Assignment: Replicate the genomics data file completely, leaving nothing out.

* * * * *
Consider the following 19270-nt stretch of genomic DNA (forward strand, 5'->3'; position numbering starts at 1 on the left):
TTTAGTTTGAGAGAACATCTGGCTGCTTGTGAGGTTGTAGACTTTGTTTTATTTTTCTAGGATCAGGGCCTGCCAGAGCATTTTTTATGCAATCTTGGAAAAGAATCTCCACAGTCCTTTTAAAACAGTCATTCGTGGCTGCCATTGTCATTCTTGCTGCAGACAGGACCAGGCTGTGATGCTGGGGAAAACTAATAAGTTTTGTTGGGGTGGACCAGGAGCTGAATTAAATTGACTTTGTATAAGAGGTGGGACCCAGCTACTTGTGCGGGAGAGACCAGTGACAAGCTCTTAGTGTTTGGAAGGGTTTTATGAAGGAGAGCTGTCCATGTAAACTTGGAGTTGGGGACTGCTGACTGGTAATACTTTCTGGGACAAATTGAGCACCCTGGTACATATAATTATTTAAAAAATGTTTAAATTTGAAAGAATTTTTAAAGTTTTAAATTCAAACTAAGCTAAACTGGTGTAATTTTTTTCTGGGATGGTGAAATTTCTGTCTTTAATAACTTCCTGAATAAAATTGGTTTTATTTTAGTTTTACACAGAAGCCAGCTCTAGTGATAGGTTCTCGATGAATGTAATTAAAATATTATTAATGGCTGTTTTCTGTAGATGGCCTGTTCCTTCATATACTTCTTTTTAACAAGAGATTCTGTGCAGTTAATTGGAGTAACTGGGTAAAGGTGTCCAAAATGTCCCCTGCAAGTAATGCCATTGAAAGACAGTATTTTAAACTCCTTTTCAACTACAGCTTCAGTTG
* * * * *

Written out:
Consider the following 19270-nt stretch of genomic DNA (forward strand, 5'->3'; position numbering starts at 1 on the left):
TTTAGTTTGAGAGAACATCTGGCTGCTTGTGAGGTTGTAGACTTTGTTTTATTTTTCTAGGATCAGGGCCTGCCAGAGCATTTTTTATGCAATCTTGGAAAAGAATCTCCACAGTCCTTTTAAAACAGTCATTCGTGGCTGCCATTGTCATTCTTGCTGCAGACAGGACCAGGCTGTGATGCTGGGGAAAACTAATAAGTTTTGTTGGGGTGGACCAGGAGCTGAATTAAATTGACTTTGTATAAGAGGTGGGACCCAGCTACTTGTGCGGGAGAGACCAGTGACAAGCTCTTAGTGTTTGGAAGGGTTTTATGAAGGAGAGCTGTCCATGTAAACTTGGAGTTGGGGACTGCTGACTGGTAATACTTTCTGGGACAAATTGAGCACCCTGGTACATATAATTATTTAAAAAATGTTTAAATTTGAAAGAATTTTTAAAGTTTTAAATTCAAACTAAGCTAAACTGGTGTAATTTTTTTCTGGGATGGTGAAATTTCTGTCTTTAATAACTTCCTGAATAAAATTGGTTTTATTTTAGTTTTACACAGAAGCCAGCTCTAGTGATAGGTTCTCGATGAATGTAATTAAAATATTATTAATGGCTGTTTTCTGTAGATGGCCTGTTCCTTCATATACTTCTTTTTAACAAGAGATTCTGTGCAGTTAATTGGAGTAACTGGGTAAAGGTGTCCAAAATGTCCCCTGCAAGTAATGCCATTGAAAGACAGTATTTTAAACTCCTTTTCAACTACAGCTTCAGTTG